New York City’s El Museo del Barrio and The Studio Museum in Harlem kick-started a three-day symposium on the culture of the Caribbean diaspora with a keynote address by Nobel Laureate Derek Walcott Thursday night. Part of a larger curatorial collaboration between the two Manhattan institutions and the Queens Museum of Art, called Caribbean: Crossroads of the World, the weekend’s events focused on the Caribbean diaspora in New York. The evening began with a performance of Walcott’s play, Dream on Monkey Mountain, by the Classical Theatre of Harlem, which included Emmy-Award-winning actor and recipient of 2009 National Black Theatre Festival’s Living Legend Award André De Shields.
“Caribbean: Crossroads is a vital extension of the Studio Museum’s commitment to exhibiting a broad and diverse range of artistic practices,” said Thelma Golden, director and chief Curator of The Studio Museum in Harlem. A lecture on historicizing globalism in Haitian art, performance art piece, reception, panel on emerging scholars and new findings in art history, discussion on writing the Caribbean diaspora in New York, panel on digital and print publications in the islands, and dance performance and conversation are all part of the schedule that ran through Saturday evening in Harlem and Spanish Harlem.
After a rousing performance by the classical theater cast, Dr. Rich Blint, Adjunct Assistant Professor in the Department of Africana, Puerto Rican, and Latino Studies at Hunter College, the City University of New York, introduced the exhibition’s curatorial project director, Elvis Fuentes, who is a Ph.D. student at Rutgers University to move into the discussion with Walcott. Fuentes started off the talk by recalling an anecdote about President Barack Obama. On a recent campaign stop in Orlando, Fla., the president met a blond boy who was born in Hawaii and asked him, “Do you have a birth certificate?” said Fuentes. This is evidence of the distrust Americans have for islanders, and this incident only adds to the numerous occasions in history in which a political figure’s integrity has been called into question because of where he was born, he said.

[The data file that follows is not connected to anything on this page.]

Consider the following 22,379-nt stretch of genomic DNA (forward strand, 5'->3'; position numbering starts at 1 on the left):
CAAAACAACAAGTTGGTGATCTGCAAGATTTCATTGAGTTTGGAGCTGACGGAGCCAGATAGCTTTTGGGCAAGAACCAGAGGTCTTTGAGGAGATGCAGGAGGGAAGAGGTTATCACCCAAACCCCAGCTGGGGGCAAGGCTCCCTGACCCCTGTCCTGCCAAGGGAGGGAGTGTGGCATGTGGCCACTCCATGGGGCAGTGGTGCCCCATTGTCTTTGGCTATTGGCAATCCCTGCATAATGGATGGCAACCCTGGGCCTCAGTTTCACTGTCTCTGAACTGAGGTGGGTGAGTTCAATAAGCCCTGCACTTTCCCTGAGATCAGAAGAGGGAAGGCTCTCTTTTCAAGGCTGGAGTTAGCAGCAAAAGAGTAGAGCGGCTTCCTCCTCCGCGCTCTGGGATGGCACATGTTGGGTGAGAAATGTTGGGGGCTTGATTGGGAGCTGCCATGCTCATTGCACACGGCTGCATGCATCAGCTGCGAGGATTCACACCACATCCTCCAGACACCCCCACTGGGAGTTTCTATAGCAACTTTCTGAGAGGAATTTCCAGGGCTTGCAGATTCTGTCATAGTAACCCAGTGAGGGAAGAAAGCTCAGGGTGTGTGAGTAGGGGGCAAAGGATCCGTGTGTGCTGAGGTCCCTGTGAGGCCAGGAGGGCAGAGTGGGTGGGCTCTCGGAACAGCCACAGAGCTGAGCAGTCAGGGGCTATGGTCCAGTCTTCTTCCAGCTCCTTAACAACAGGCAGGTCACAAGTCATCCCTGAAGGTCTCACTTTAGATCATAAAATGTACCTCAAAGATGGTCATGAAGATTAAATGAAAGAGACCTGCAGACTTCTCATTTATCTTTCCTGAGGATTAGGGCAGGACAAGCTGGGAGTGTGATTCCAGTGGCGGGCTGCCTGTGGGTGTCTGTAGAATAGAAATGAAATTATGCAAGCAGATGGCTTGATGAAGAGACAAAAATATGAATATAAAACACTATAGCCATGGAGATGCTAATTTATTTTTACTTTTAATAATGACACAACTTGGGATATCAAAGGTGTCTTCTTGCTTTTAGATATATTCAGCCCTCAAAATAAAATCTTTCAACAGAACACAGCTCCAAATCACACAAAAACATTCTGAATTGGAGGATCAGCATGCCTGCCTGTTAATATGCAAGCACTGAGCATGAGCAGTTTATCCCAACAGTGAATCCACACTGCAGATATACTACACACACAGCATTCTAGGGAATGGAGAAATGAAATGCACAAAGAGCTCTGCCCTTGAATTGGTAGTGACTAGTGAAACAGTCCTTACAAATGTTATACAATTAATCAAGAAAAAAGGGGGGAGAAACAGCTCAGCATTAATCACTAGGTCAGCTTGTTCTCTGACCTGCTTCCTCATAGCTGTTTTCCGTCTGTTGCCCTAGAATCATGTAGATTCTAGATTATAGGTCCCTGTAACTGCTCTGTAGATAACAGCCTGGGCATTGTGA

“We’ve employed a polyphonic perspective to deal with a huge archipelago that it is as diverse and complex as New York City, which is, to many, the largest Caribbean city,” stated Fuentes, who is the special projects director at El Museo. “For the first time ever, this project will examine the impact of Africa, Southeast Asia and Europe on the visual culture of the Caribbean, including painters that were part of the Impressionists and Surrealists in France, to homegrown schools recovering popular traditions and developing original styles … the public will realize how intertwined the Caribbean and American experiences truly are.”
Fuentes soon introduced Walcott, author of 10 books, including his Nobel lecture The Antilles: Fragments of Epic Memory, and “the greatest living poet of the English language.” “When I read what I was supposed to do some time ago, I didn’t pay good attention,” said Walcott, with the audience bursting into a chuckle. “So I wrote about something else. But I’m glad of it because it’s a kind of tribute to Central America, where I’ve just come from — two cities, two countries, Nicaragua and Costa Rica. A different experience, very much from the Caribbean.” The evening culminated with a Q-and-A, which also featured the West Indian author and New School creative writing professor Robert Antoni.
“El Museo del Barrio is very proud to be leading groundbreaking research into the artistic heritage of a region that scholars have too often overlooked,” said Margarita Aguilar, director of El Museo. “With our visionary collaborators, we are expanding our understanding of the region. The rich history of the Caribbean and its global impact is astonishing, and we look forward to celebrating this with our communities through the arts.”